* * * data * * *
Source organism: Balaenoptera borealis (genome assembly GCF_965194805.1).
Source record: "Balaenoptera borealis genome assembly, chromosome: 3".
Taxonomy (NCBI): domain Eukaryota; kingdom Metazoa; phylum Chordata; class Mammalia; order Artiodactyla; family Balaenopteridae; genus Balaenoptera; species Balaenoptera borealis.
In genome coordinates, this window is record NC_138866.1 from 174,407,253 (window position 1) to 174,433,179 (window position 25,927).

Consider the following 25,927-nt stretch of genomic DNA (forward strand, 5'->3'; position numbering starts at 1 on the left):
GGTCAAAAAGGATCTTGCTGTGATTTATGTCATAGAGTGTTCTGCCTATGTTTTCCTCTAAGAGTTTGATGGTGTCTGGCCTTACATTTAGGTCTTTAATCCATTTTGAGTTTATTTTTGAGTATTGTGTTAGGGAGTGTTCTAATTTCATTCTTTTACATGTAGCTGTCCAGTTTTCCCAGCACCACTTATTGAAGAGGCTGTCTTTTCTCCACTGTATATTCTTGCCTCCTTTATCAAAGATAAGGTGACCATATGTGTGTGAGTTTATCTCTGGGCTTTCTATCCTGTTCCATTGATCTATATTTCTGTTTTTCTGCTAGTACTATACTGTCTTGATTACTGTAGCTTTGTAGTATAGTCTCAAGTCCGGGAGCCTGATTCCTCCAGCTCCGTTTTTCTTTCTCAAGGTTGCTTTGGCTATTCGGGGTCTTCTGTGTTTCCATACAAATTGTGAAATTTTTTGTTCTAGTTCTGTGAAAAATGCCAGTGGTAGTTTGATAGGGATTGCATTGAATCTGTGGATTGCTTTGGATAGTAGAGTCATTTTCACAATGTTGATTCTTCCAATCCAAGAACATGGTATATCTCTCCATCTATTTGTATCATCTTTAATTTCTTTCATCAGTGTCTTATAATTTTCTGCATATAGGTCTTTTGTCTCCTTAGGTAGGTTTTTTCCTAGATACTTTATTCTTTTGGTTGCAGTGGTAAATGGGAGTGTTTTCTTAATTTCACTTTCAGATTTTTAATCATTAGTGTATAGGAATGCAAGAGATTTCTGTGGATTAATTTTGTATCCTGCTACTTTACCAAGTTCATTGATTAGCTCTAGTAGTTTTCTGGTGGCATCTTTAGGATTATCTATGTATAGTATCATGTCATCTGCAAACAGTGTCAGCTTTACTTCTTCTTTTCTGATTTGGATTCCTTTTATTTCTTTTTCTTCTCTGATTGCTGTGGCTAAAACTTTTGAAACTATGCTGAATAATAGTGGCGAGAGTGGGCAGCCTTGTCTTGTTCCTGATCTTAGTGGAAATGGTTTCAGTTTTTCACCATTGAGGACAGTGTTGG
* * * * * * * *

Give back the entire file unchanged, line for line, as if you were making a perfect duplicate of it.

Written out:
Source organism: Balaenoptera borealis (genome assembly GCF_965194805.1).
Source record: "Balaenoptera borealis genome assembly, chromosome: 3".
Taxonomy (NCBI): domain Eukaryota; kingdom Metazoa; phylum Chordata; class Mammalia; order Artiodactyla; family Balaenopteridae; genus Balaenoptera; species Balaenoptera borealis.
In genome coordinates, this window is record NC_138866.1 from 174,407,253 (window position 1) to 174,433,179 (window position 25,927).

Consider the following 25,927-nt stretch of genomic DNA (forward strand, 5'->3'; position numbering starts at 1 on the left):
GGTCAAAAAGGATCTTGCTGTGATTTATGTCATAGAGTGTTCTGCCTATGTTTTCCTCTAAGAGTTTGATGGTGTCTGGCCTTACATTTAGGTCTTTAATCCATTTTGAGTTTATTTTTGAGTATTGTGTTAGGGAGTGTTCTAATTTCATTCTTTTACATGTAGCTGTCCAGTTTTCCCAGCACCACTTATTGAAGAGGCTGTCTTTTCTCCACTGTATATTCTTGCCTCCTTTATCAAAGATAAGGTGACCATATGTGTGTGAGTTTATCTCTGGGCTTTCTATCCTGTTCCATTGATCTATATTTCTGTTTTTCTGCTAGTACTATACTGTCTTGATTACTGTAGCTTTGTAGTATAGTCTCAAGTCCGGGAGCCTGATTCCTCCAGCTCCGTTTTTCTTTCTCAAGGTTGCTTTGGCTATTCGGGGTCTTCTGTGTTTCCATACAAATTGTGAAATTTTTTGTTCTAGTTCTGTGAAAAATGCCAGTGGTAGTTTGATAGGGATTGCATTGAATCTGTGGATTGCTTTGGATAGTAGAGTCATTTTCACAATGTTGATTCTTCCAATCCAAGAACATGGTATATCTCTCCATCTATTTGTATCATCTTTAATTTCTTTCATCAGTGTCTTATAATTTTCTGCATATAGGTCTTTTGTCTCCTTAGGTAGGTTTTTTCCTAGATACTTTATTCTTTTGGTTGCAGTGGTAAATGGGAGTGTTTTCTTAATTTCACTTTCAGATTTTTAATCATTAGTGTATAGGAATGCAAGAGATTTCTGTGGATTAATTTTGTATCCTGCTACTTTACCAAGTTCATTGATTAGCTCTAGTAGTTTTCTGGTGGCATCTTTAGGATTATCTATGTATAGTATCATGTCATCTGCAAACAGTGTCAGCTTTACTTCTTCTTTTCTGATTTGGATTCCTTTTATTTCTTTTTCTTCTCTGATTGCTGTGGCTAAAACTTTTGAAACTATGCTGAATAATAGTGGCGAGAGTGGGCAGCCTTGTCTTGTTCCTGATCTTAGTGGAAATGGTTTCAGTTTTTCACCATTGAGGACAGTGTTGG